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EnglishEdit

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Wikipedia

EtymologyEdit

1748, from French brochure ‎(stitched work), from brocher ‎(to stitch), from Old French brochier ‎(to pierce), from broche ‎(awl), from Vulgar Latin, from Latin. Cognate to broach.[1]

PronunciationEdit

NounEdit

brochure ‎(plural brochures)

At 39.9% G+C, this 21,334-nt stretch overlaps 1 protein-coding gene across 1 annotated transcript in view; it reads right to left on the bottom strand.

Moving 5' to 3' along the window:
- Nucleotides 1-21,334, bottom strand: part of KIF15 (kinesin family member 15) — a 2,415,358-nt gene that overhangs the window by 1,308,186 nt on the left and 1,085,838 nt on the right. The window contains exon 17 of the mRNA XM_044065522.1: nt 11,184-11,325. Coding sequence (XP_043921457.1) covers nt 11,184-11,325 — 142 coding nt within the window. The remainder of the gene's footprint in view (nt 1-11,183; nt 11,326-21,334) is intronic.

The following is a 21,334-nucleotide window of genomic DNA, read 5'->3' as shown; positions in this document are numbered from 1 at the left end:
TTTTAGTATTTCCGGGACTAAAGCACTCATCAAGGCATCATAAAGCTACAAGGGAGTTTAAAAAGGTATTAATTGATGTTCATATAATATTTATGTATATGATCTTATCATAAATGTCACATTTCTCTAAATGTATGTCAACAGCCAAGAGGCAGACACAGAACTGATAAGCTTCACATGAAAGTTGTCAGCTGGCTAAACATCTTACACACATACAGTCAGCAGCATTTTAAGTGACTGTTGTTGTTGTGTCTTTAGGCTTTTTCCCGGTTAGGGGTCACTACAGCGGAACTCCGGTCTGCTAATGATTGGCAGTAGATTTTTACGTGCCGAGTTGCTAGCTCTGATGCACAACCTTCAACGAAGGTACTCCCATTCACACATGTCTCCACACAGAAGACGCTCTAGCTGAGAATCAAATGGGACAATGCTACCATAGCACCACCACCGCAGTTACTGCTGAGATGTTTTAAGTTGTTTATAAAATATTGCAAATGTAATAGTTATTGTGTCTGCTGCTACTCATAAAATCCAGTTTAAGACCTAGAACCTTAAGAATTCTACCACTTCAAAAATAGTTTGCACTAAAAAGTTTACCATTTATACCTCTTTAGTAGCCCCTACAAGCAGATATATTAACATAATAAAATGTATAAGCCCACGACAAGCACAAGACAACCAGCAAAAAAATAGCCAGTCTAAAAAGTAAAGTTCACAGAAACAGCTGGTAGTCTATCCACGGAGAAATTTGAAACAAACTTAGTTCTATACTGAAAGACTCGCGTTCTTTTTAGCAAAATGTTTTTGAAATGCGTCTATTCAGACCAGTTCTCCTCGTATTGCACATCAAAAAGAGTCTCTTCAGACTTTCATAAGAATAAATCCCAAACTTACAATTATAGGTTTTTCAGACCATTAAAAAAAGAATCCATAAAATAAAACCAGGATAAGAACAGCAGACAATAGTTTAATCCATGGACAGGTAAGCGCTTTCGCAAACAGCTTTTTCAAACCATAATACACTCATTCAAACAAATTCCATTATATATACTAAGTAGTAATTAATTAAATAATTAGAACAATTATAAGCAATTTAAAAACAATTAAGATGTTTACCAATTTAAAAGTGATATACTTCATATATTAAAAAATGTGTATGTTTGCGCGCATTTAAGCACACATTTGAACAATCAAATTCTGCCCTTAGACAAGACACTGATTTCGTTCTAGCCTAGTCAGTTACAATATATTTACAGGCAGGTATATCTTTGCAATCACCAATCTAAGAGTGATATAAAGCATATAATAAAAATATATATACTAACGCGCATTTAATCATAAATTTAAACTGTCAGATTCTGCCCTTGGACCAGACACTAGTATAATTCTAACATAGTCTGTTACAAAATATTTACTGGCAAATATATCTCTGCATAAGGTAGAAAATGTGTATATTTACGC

1. A booklet of printed informational matter, like a pamphlet, often for promotional purposes.

TranslationsEdit

See alsoEdit

ReferencesEdit

  1. ^ brochure” in Douglas Harper, Online Etymology Dictionary (2001).

DanishEdit

EtymologyEdit

From French brochure

NounEdit

brochure c (singular definite brochuren, plural indefinite brochurer)

  1. brochure, pamphlet

ReferencesEdit


FrenchEdit

PronunciationEdit

NounEdit

brochure f ‎(plural brochures)

  1. brocade
  2. needlework
  3. brochure, booklet, pamphlet
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